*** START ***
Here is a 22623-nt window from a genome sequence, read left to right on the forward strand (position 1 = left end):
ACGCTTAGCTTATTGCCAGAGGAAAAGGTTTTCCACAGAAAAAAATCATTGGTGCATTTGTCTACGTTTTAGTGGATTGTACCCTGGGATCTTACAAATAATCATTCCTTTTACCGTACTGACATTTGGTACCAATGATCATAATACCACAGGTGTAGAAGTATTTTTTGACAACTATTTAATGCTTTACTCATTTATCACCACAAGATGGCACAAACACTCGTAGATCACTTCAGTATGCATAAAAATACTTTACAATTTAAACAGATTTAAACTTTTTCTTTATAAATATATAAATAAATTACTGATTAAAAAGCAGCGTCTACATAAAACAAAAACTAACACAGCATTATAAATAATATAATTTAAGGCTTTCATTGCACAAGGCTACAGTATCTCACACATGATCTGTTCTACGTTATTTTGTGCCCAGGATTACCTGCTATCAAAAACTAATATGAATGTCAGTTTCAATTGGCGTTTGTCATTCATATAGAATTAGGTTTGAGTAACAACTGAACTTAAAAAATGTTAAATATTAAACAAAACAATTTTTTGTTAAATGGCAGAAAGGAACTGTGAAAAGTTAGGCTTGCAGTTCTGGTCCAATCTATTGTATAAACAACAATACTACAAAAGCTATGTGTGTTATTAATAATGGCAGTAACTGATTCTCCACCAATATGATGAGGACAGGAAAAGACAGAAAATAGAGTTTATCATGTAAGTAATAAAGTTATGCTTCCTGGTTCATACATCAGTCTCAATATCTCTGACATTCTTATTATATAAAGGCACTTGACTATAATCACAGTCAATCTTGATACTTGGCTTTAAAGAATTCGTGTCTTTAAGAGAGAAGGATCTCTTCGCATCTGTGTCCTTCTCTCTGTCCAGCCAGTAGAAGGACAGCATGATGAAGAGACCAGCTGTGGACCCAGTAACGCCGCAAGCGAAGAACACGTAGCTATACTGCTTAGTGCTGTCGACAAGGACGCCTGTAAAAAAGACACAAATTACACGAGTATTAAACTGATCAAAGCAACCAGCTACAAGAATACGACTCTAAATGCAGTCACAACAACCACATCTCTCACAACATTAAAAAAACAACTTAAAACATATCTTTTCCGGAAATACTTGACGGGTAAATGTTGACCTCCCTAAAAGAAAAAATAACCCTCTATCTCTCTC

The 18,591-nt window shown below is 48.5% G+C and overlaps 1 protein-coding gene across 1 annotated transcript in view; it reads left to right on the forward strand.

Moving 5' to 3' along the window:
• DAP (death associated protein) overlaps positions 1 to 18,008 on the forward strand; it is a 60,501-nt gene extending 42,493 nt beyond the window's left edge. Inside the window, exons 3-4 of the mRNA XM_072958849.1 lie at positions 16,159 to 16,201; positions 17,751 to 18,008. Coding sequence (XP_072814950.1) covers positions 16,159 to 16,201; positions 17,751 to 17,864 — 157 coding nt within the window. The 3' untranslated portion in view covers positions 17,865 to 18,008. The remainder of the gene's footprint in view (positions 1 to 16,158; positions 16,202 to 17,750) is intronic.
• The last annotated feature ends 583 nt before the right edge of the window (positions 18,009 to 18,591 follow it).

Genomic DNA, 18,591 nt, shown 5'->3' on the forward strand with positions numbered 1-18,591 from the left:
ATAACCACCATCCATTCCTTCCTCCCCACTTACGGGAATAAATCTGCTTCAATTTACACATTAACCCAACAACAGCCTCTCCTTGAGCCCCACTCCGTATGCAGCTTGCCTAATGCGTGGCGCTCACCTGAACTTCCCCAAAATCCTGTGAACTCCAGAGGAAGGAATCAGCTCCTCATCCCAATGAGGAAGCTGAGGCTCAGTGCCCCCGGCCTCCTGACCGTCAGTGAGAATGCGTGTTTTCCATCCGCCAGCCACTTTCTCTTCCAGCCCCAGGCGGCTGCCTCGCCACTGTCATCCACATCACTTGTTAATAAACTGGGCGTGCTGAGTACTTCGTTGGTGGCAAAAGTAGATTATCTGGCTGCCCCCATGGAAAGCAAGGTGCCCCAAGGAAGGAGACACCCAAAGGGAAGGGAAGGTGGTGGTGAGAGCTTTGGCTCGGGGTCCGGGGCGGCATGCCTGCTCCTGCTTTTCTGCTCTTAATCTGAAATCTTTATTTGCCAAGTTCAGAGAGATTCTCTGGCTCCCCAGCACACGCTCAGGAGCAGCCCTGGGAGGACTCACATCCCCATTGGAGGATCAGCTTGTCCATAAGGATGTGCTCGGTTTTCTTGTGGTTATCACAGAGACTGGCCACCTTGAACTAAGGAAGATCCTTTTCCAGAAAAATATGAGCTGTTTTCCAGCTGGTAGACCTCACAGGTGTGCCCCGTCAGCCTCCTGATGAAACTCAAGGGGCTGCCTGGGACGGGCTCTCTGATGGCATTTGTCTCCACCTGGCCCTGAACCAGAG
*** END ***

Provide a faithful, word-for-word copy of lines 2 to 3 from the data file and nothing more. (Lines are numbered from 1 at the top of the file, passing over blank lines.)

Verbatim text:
ACGCTTAGCTTATTGCCAGAGGAAAAGGTTTTCCACAGAAAAAAATCATTGGTGCATTTGTCTACGTTTTAGTGGATTGTACCCTGGGATCTTACAAATAATCATTCCTTTTACCGTACTGACATTTGGTACCAATGATCATAATACCACAGGTGTAGAAGTATTTTTTGACAACTATTTAATGCTTTACTCATTTATCACCACAAGATGGCACAAACACTCGTAGATCACTTCAGTATGCATAAAAATACTTTACAATTTAAACAGATTTAAACTTTTTCTTTATAAATATATAAATAAATTACTGATTAAAAAGCAGCGTCTACATAAAACAAAAACTAACACAGCATTATAAATAATATAATTTAAGGCTTTCATTGCACAAGGCTACAGTATCTCACACATGATCTGTTCTACGTTATTTTGTGCCCAGGATTACCTGCTATCAAAAACTAATATGAATGTCAGTTTCAATTGGCGTTTGTCATTCATATAGAATTAGGTTTGAGTAACAACTGAACTTAAAAAATGTTAAATATTAAACAAAACAATTTTTTGTTAAATGGCAGAAAGGAACTGTGAAAAGTTAGGCTTGCAGTTCTGGTCCAATCTATTGTATAAACAACAATACTACAAAAGCTATGTGTGTTATTAATAATGGCAGTAACTGATTCTCCACCAATATGATGAGGACAGGAAAAGACAGAAAATAGAGTTTATCATGTAAGTAATAAAGTTATGCTTCCTGGTTCATACATCAGTCTCAATATCTCTGACATTCTTATTATATAAAGGCACTTGACTATAATCACAGTCAATCTTGATACTTGGCTTTAAAGAATTCGTGTCTTTAAGAGAGAAGGATCTCTTCGCATCTGTGTCCTTCTCTCTGTCCAGCCAGTAGAAGGACAGCATGATGAAGAGACCAGCTGTGGACCCAGTAACGCCGCAAGCGAAGAACACGTAGCTATACTGCTTAGTGCTGTCGACAAGGACGCCTGTAAAAAAGACACAAATTACACGAGTATTAAACTGATCAAAGCAACCAGCTACAAGAATACGACTCTAAATGCAGTCACAACAACCACATCTCTCACAACATTAAAAAAACAACTTAAAACATATCTTTTCCGGAAATACTTGACGGGTAAATGTTGACCTCCCTAAAAGAAAAAATAACCCTCTATCTCTCTC

The 18,591-nt window shown below is 48.5% G+C and overlaps 1 protein-coding gene across 1 annotated transcript in view; it reads left to right on the forward strand.